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With courtrooms shut down for most of 2020, civil jury trials nearly or completely disappeared. Civil cases in many places are now extremely backlogged and with many cases unlikely to be heard for years. See, for example, Benjamin Gideon, “Maine Voices: To delay resuming civil trials is to delay justice,” Portland Press Herald, April 30, 2021.
Early into the pandemic, insurance lawyers and consultants began discussing ways companies could “capitalize” on the pandemic, which meant taking advantage of the case backlog to force sick and injured people to accept lowball settlement offers. Susanne Sclafane, “COVID-19 Court Delays May Turn the Social Inflation Tide,” Carrier Management, May 29, 2020.
Indeed, this is exactly what happened. Brittany Kriegstein and Noah Goldberg, “With no trials because of COVID-19, victims are left waiting to settle their civil lawsuit cases,” New York Daily News, February 21, 2021; Ronald D. White, “What happens when COVID shuts civil courts?” Los Angeles Times, September 11, 2020.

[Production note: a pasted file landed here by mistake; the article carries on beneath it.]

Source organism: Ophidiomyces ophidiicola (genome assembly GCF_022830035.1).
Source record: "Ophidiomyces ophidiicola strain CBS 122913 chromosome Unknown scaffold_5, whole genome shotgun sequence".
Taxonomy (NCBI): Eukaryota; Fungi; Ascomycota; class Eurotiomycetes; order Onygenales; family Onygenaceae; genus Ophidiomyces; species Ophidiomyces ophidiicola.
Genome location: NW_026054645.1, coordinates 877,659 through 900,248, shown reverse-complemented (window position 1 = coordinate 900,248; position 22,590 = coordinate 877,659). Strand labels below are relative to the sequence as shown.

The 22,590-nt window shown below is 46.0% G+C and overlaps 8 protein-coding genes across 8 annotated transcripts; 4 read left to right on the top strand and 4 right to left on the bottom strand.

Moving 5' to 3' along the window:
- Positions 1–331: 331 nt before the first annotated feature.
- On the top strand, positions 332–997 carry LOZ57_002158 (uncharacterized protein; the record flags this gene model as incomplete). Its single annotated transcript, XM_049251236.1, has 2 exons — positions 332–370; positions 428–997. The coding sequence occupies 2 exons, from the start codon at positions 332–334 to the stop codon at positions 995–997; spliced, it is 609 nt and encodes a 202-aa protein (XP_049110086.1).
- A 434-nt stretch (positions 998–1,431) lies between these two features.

California and consumer groups tried to stop these practices but not much could be done. Consumer Federation of America, Letter to Commercial Insurance Executives, June 4, 2020; California Notice: Some Insurers Exploiting COVID-19 Court Closures, A.M. Best, May 20, 2020.
Notably, when it comes to one type of claim – business interruption – companies have refused even low-ball settlement offers. Instead, insurers have aggressively fought small businesses and paid out very little. “Moody’s Says COVID-19 Impact on P&C Insurance Sector Was ‘Moderate,’” Claims Journal, May 24, 2021 (“Businesses have filed about 1,700 business-interruption claims because of COVID-19 shutdowns, but those cases are largely being decided in favor of insurers, Moody’s said”); Noor Zainab Hussain and Suzanne Barlyn, “Travelers Insurance Profit Soared in Q4 on Fewer Claims, Investment Gains,” Insurance Journal, January 21, 2021.